This limited loss of purchasing power over a two-year period should dampen consumption in 2022 and 2023. Household consumption should see weak growth in 2023 (0.3%), as households are only expected to make modest use of their savings to smooth their spending, reflecting precautionary behaviour in the face of rising unemployment and fears over the global geopolitical situation. Consumption is then predicted to accelerate gradually over 2024 (growth of 1.1%) and to return to more robust growth in 2025 (1.7%).

The excess financial savings accumulated during the Covid crisis fuelled a sharp rebound in household investment in 2021, essentially in real estate. It should now stagnate, however, due to the loss of purchasing power, to rising construction costs linked notably to building material shortages and structural hiring difficulties in the construction sector, and to the gradual normalisation of financing conditions. After peaking at the start of 2022, the household investment ratio is anticipated to decline gradually up to 2025, returning to near its pre-Covid level.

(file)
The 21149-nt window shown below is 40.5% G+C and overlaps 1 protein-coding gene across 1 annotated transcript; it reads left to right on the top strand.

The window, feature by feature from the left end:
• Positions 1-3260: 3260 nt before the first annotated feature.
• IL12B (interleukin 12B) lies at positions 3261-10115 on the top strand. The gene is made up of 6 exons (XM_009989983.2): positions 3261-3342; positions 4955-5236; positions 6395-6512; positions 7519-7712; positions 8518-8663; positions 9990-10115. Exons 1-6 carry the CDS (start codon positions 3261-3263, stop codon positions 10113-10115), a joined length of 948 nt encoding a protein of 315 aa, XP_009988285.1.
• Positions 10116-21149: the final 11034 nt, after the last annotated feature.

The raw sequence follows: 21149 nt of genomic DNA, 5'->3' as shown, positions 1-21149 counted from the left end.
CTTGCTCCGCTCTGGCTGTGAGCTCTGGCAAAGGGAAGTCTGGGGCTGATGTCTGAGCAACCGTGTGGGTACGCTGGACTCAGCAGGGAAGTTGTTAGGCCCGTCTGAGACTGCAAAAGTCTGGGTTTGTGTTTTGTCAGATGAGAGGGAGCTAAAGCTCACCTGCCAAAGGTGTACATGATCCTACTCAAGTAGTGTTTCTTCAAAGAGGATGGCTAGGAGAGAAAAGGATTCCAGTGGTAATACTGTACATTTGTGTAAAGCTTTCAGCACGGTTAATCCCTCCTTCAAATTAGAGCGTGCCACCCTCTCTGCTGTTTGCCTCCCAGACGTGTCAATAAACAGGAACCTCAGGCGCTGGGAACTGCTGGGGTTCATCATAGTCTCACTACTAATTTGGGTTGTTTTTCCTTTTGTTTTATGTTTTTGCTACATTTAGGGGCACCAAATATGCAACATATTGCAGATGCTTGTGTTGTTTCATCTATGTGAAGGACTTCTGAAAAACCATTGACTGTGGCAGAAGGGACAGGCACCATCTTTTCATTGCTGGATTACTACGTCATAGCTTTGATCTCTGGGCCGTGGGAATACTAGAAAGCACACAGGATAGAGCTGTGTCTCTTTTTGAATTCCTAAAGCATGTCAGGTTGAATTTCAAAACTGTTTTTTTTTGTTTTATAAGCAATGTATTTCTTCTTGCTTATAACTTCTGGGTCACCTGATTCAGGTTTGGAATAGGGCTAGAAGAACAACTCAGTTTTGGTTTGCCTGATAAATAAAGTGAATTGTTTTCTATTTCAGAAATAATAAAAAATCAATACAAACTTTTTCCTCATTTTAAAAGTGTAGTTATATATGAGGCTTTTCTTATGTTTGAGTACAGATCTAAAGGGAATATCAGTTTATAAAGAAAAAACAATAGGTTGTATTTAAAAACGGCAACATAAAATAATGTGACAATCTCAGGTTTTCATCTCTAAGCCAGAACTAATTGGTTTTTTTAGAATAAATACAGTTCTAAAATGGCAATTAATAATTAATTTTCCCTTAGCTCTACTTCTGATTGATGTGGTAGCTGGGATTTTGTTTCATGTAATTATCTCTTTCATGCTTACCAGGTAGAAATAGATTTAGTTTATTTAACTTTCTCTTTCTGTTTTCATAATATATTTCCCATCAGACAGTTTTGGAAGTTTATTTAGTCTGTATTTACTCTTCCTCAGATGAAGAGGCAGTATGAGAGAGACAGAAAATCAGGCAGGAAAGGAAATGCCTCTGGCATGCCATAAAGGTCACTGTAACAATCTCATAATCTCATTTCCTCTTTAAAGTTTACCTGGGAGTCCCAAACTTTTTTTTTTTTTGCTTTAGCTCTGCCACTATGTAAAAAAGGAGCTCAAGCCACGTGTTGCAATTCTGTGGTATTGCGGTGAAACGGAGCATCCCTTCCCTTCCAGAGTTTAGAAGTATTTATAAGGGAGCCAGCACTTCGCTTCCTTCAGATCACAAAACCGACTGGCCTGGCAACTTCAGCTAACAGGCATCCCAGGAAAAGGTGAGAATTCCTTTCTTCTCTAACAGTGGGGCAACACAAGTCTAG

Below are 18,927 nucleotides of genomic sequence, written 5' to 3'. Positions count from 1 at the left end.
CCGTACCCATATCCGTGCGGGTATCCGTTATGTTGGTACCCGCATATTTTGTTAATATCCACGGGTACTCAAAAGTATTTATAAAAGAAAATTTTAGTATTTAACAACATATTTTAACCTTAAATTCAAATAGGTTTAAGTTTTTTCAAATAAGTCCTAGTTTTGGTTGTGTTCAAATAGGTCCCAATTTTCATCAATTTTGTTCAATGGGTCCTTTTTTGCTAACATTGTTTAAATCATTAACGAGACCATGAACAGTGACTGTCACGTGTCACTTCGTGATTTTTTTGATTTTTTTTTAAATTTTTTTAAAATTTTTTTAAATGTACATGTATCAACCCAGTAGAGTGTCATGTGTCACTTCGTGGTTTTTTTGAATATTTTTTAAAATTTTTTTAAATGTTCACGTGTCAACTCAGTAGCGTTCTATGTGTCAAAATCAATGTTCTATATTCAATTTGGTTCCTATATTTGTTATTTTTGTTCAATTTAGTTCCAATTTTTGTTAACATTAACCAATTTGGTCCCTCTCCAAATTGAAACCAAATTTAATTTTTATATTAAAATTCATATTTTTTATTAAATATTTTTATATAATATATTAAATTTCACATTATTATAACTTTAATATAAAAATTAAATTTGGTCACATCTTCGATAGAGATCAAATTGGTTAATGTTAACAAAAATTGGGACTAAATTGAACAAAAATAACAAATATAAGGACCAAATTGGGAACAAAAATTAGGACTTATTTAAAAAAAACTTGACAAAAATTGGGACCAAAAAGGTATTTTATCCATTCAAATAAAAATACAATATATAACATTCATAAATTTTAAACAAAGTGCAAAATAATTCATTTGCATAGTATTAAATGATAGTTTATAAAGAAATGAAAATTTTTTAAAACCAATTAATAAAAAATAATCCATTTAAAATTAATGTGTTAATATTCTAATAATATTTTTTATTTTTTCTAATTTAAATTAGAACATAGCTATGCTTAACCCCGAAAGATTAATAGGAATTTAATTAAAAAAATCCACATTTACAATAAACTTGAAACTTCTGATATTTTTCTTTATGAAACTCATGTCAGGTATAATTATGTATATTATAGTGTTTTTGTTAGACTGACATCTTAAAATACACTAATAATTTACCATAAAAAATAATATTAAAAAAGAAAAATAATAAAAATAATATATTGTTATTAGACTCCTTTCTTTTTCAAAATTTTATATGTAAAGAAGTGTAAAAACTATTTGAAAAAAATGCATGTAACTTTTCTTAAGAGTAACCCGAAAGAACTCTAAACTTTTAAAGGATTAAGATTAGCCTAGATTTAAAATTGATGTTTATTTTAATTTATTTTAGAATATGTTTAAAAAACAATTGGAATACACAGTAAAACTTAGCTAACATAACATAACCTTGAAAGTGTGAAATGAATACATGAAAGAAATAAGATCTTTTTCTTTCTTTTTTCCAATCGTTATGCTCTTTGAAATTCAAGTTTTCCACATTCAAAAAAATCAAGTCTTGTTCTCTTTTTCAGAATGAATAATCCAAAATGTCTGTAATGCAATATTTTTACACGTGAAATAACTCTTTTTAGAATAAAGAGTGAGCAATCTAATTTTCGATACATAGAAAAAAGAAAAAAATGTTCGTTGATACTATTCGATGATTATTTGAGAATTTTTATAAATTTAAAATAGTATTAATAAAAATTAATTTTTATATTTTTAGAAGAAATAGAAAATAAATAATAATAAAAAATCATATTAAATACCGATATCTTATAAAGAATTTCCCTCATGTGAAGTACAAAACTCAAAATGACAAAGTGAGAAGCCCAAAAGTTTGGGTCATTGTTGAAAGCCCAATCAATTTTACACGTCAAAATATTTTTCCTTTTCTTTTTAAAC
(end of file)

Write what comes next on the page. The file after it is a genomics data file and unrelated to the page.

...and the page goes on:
In the uncertain environment, households are projected to continue saving more than before 2020. The saving ratio should thus remain high over 2022-24, at an average of 16.4% of gross disposable income. It should then fall gradually to around 16% in 2025, although this is still close to the maximum ratio seen before 2019, as the uncertainty – and associated precautionary saving behaviour – is only seen easing gradually under our scenario.

After an overall favourable environment in 2019-21, corporate margins should be squeezed by higher production costs and a near-absence of productivity gains in 2022-23, before normalising to an extent